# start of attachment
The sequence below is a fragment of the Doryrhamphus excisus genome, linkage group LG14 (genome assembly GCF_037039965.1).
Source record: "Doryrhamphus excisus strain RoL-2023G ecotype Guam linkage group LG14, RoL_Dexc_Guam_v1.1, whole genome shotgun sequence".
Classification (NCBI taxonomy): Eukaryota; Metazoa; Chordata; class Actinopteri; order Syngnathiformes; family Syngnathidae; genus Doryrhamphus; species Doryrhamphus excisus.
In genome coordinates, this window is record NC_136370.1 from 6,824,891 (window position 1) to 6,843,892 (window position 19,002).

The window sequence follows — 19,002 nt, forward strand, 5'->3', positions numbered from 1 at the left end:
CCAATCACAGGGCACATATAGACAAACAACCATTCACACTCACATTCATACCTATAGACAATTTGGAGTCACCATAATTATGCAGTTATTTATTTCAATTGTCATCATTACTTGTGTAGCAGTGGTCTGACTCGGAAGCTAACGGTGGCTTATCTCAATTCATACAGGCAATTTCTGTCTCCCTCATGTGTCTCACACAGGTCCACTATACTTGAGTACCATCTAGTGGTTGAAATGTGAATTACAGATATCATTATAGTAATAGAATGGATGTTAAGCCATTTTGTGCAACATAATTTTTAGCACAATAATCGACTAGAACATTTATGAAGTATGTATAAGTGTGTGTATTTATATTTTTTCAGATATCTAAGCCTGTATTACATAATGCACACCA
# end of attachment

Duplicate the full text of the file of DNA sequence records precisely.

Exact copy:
The sequence below is a fragment of the Doryrhamphus excisus genome, linkage group LG14 (genome assembly GCF_037039965.1).
Source record: "Doryrhamphus excisus strain RoL-2023G ecotype Guam linkage group LG14, RoL_Dexc_Guam_v1.1, whole genome shotgun sequence".
Classification (NCBI taxonomy): Eukaryota; Metazoa; Chordata; class Actinopteri; order Syngnathiformes; family Syngnathidae; genus Doryrhamphus; species Doryrhamphus excisus.
In genome coordinates, this window is record NC_136370.1 from 6,824,891 (window position 1) to 6,843,892 (window position 19,002).

The window sequence follows — 19,002 nt, forward strand, 5'->3', positions numbered from 1 at the left end:
CCAATCACAGGGCACATATAGACAAACAACCATTCACACTCACATTCATACCTATAGACAATTTGGAGTCACCATAATTATGCAGTTATTTATTTCAATTGTCATCATTACTTGTGTAGCAGTGGTCTGACTCGGAAGCTAACGGTGGCTTATCTCAATTCATACAGGCAATTTCTGTCTCCCTCATGTGTCTCACACAGGTCCACTATACTTGAGTACCATCTAGTGGTTGAAATGTGAATTACAGATATCATTATAGTAATAGAATGGATGTTAAGCCATTTTGTGCAACATAATTTTTAGCACAATAATCGACTAGAACATTTATGAAGTATGTATAAGTGTGTGTATTTATATTTTTTCAGATATCTAAGCCTGTATTACATAATGCACACCA